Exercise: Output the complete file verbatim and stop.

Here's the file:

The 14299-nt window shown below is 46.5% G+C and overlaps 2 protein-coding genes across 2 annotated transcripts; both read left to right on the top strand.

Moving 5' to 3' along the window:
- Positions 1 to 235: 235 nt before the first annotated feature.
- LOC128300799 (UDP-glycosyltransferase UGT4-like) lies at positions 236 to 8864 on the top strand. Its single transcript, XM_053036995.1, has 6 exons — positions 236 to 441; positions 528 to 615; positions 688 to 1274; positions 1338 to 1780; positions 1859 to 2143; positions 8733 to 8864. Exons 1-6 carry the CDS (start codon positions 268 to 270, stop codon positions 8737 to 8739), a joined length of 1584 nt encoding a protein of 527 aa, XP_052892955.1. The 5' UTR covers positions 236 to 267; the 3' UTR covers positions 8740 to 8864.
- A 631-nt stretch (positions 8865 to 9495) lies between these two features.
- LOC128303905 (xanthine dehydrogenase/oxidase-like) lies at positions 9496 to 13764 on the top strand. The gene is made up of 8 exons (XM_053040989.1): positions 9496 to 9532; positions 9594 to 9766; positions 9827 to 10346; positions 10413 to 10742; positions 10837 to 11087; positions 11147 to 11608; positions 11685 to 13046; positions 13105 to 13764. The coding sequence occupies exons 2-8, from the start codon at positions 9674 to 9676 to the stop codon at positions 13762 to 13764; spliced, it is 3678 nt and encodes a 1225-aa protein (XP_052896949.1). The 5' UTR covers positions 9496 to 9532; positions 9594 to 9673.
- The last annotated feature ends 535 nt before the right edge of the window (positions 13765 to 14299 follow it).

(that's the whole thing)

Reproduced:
The 14299-nt window shown below is 46.5% G+C and overlaps 2 protein-coding genes across 2 annotated transcripts; both read left to right on the top strand.

Moving 5' to 3' along the window:
- Positions 1 to 235: 235 nt before the first annotated feature.
- LOC128300799 (UDP-glycosyltransferase UGT4-like) lies at positions 236 to 8864 on the top strand. Its single transcript, XM_053036995.1, has 6 exons — positions 236 to 441; positions 528 to 615; positions 688 to 1274; positions 1338 to 1780; positions 1859 to 2143; positions 8733 to 8864. Exons 1-6 carry the CDS (start codon positions 268 to 270, stop codon positions 8737 to 8739), a joined length of 1584 nt encoding a protein of 527 aa, XP_052892955.1. The 5' UTR covers positions 236 to 267; the 3' UTR covers positions 8740 to 8864.
- A 631-nt stretch (positions 8865 to 9495) lies between these two features.
- LOC128303905 (xanthine dehydrogenase/oxidase-like) lies at positions 9496 to 13764 on the top strand. The gene is made up of 8 exons (XM_053040989.1): positions 9496 to 9532; positions 9594 to 9766; positions 9827 to 10346; positions 10413 to 10742; positions 10837 to 11087; positions 11147 to 11608; positions 11685 to 13046; positions 13105 to 13764. The coding sequence occupies exons 2-8, from the start codon at positions 9674 to 9676 to the stop codon at positions 13762 to 13764; spliced, it is 3678 nt and encodes a 1225-aa protein (XP_052896949.1). The 5' UTR covers positions 9496 to 9532; positions 9594 to 9673.
- The last annotated feature ends 535 nt before the right edge of the window (positions 13765 to 14299 follow it).